Define the MDM Policy

There are rules that must be defined to construct the golden record. It is critical to outline how the process will work for merging and matching the data for a mastered entity. The rules contain pertinent information for constructing the golden records, such as what makes the entity unique, which attribute value to use when there are duplicate records, reference data alignment, what amount of latency is acceptable, and others.

You can create the MDM policy definition for the domain entity you are mastering in a data catalog. Having this information in the catalog makes it easy to find and use. The policy provides communication to stakeholders so everyone understands how the mastered entity is constructed.

When a team starts with MDM first, often the rule definitions become an exercise led by IT, and the representations get buried inside the MDM software. The transparency to stakeholders suffers, and alignment is easily overlooked, causing longer testing cycles and rework.

MDM Model Objects

When starting an MDM project, a data model must be created as the blueprint of what the mastered entity comprises. Most MDM tools provide the means to develop the model containing the tables, relationships, and attributes pertinent to the solution.

The model must reflect the analysis work done to this point in the data catalog. The information such as the sources, source to MDM target mapping matrix, and attribute classification are essential to creating the model. Curated descriptions from the data catalog should be used in the model for continued consistency and understanding of the mastered entity.

In an MDM-first approach, modeling the mastered entity first without understanding the outputs from the analysis put into the data catalog is a recipe for rework and frustration.

MDM Build Objects

The next step is building the objects, including tables and columns. The MDM tool should help with this.

In the MDM tool, the team should document references to the MDM policy and metadata information from the data catalog. This is critical information to have before making any future changes to the MDM solution.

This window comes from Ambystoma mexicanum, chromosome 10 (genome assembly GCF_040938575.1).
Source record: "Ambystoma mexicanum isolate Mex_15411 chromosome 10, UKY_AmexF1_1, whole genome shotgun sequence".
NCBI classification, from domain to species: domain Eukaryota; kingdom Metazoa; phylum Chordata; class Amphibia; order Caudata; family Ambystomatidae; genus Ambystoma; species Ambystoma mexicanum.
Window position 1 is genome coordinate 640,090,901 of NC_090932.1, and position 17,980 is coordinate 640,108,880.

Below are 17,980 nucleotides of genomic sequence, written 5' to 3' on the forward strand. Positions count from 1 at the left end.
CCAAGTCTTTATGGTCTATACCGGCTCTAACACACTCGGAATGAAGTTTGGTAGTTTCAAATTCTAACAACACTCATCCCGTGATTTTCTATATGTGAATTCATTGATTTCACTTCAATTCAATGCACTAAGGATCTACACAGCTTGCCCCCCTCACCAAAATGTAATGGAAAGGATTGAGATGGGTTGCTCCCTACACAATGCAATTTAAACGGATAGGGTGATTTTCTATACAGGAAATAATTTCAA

A company that decides to use and tweak a base model from the MDM tool, will likely fail to meet its needs. Modeling is a critical process step that relies on analyzing and understanding the data. The best way to gain this knowledge is by having it easily accessible in a data catalog.

MDM Solution Development

The final step is to build the solution, which includes creating the code and pipelines to address data duplication, inconsistency, and quality issues so the golden records can be made.

By establishing the MDM policy in the data catalog, engineers can use the rules as the requirements for building the solution. They can also collaborate inside the catalog to get answers to any questions that arise during construction.

When using an MDM-first approach, engineers often start development with the rule definitions created while coding the solution. This might get the code to testing faster but inevitably will not match up with stakeholders’ expectations. The project will then have to return to defining the rules and someone will have to explain to management why delivery dates have to be moved.


It is clear that having the data catalog in place first provides a better path to success for an MDM implementation.

The benefits that organizations can achieve by starting with a catalog include:

  • Reducing analysis and planning time to do an MDM implementation

  • Helping to ensure the quality of the data before trying to master it

  • Increasing communication to minimize downstream impacts and outages after the MDM implementation

Schedule a personalized demo today to learn more about how Alation can help you accelerate your successful MDM implementation.

  • What Is Master Data Management (MDM)?
  • Data Catalog and Master Data Management
  • So Which One Should Be Implemented First?
  • Identify Resources
  • Assess Data Quality
  • Define the MDM Policy
  • MDM Model Objects
  • MDM Build Objects
  • MDM Solution Development
  • Conclusion